The problem with lice is that an infection does not necessarily indicate bad personal hygiene. One can be the cleanest person in the world and yet acquire it from other people or clothing. The major problem with lice is that if it is not adequately treated, the infection never goes away.
Signs and symptoms of lice include:
- Intense itching- the itch can be intense and prevent sleep. Excoriations marks are present all over the body. This may be the first sign that something is not right.
- Many a times, lice can be seen on the scalp, body or clothes. They can measure anywhere from 2-4 mm in size
- When the scalp is infected, nits may be seen on the hair shafts. These tiny eggs hatch and release more lice. They are often mistaken for dandruff but unlike dandruff do not readily fall off when the hair is combed
- Excoriations (Scratch marks) and small red bumps may be seen on the body.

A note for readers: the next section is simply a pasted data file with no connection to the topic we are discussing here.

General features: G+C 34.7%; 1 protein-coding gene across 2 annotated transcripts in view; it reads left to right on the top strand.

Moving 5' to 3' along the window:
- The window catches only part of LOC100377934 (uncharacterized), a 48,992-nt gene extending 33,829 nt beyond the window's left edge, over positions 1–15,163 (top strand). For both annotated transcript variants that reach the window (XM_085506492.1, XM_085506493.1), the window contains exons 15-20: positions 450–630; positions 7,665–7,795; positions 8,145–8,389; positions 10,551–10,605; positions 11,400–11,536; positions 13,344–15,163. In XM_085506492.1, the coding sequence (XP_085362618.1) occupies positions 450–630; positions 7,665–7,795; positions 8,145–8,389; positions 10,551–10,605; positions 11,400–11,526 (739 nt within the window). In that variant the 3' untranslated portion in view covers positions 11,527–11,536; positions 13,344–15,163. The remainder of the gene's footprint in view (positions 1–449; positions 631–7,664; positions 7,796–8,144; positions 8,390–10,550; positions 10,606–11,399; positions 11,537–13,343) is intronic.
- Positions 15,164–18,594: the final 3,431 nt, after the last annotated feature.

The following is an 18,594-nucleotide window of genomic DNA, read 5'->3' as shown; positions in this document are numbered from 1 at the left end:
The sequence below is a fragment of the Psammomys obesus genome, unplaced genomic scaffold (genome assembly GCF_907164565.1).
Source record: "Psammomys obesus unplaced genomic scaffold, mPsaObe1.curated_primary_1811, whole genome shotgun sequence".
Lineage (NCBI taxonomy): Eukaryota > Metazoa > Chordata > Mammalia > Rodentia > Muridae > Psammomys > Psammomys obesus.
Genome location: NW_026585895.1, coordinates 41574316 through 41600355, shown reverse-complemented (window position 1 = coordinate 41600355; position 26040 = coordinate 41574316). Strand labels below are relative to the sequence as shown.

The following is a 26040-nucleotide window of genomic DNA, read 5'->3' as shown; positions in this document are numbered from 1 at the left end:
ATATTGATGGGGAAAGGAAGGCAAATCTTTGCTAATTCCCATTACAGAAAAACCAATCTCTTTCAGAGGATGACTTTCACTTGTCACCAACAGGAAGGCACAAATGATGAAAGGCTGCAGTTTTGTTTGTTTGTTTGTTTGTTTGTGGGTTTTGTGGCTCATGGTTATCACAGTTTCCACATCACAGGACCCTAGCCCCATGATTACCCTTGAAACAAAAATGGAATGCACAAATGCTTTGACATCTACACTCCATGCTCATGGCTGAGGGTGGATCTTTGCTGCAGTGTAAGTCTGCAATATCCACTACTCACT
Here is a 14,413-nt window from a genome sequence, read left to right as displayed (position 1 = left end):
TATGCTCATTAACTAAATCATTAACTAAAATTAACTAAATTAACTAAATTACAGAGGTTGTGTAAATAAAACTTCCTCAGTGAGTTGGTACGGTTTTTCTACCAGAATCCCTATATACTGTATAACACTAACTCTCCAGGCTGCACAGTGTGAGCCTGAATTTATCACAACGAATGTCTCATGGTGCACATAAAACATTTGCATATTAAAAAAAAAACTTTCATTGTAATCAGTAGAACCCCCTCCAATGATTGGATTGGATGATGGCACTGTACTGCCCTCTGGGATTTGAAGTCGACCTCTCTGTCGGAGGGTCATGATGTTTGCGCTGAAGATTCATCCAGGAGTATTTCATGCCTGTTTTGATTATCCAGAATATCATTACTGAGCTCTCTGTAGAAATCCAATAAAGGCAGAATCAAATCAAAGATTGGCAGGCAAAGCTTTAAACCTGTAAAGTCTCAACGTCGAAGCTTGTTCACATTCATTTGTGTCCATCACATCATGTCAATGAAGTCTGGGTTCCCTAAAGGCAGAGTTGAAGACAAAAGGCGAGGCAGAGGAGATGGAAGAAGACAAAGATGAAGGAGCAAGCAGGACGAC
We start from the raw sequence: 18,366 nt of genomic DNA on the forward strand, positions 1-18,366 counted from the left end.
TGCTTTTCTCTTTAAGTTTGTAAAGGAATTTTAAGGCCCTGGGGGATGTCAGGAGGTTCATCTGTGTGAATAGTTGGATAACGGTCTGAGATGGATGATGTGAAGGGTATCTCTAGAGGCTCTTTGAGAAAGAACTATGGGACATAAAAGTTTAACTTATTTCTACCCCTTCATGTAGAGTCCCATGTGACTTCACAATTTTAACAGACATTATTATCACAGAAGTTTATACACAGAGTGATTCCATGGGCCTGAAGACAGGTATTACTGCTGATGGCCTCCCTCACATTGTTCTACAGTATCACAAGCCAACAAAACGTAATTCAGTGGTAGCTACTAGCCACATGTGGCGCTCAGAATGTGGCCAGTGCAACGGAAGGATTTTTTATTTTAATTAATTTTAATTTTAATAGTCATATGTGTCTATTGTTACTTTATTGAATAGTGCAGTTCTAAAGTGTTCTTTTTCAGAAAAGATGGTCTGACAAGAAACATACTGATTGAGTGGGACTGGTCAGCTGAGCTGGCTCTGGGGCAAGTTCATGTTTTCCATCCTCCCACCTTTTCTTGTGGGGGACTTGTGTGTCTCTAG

Lice have no wings and thus are acquired by direct contact in several ways.
Close body contact: This is a common form of acquiring lice. Children acquire it with head to head contact and adults typically acquire it from body to body contact
Close proximity of stored belongings: Lice can be acquired from clothing. The lice can be transferred from clothing, books, pillows, blankets and even combs. This is a common way of transfer of lice at home and in community groups.
Sharing items: Sharing personal items like towels, clothes, blankets, gloves, scarves and hats can lead to transfer of the lice
Contact with contaminated furniture: A common method of lice transfer is from using common beds and sitting on contaminated furniture. Lice generally die very rapidly in the environment and thus it is rare to acquire them from toilet seats. Furniture is a common place to acquire lice. Lice can live outside the body on inanimate objects for 48 hours
Sexual contact: Pubic lice are typically acquired from sexual encounter. The body and hair lice can also be acquired during close sexual contact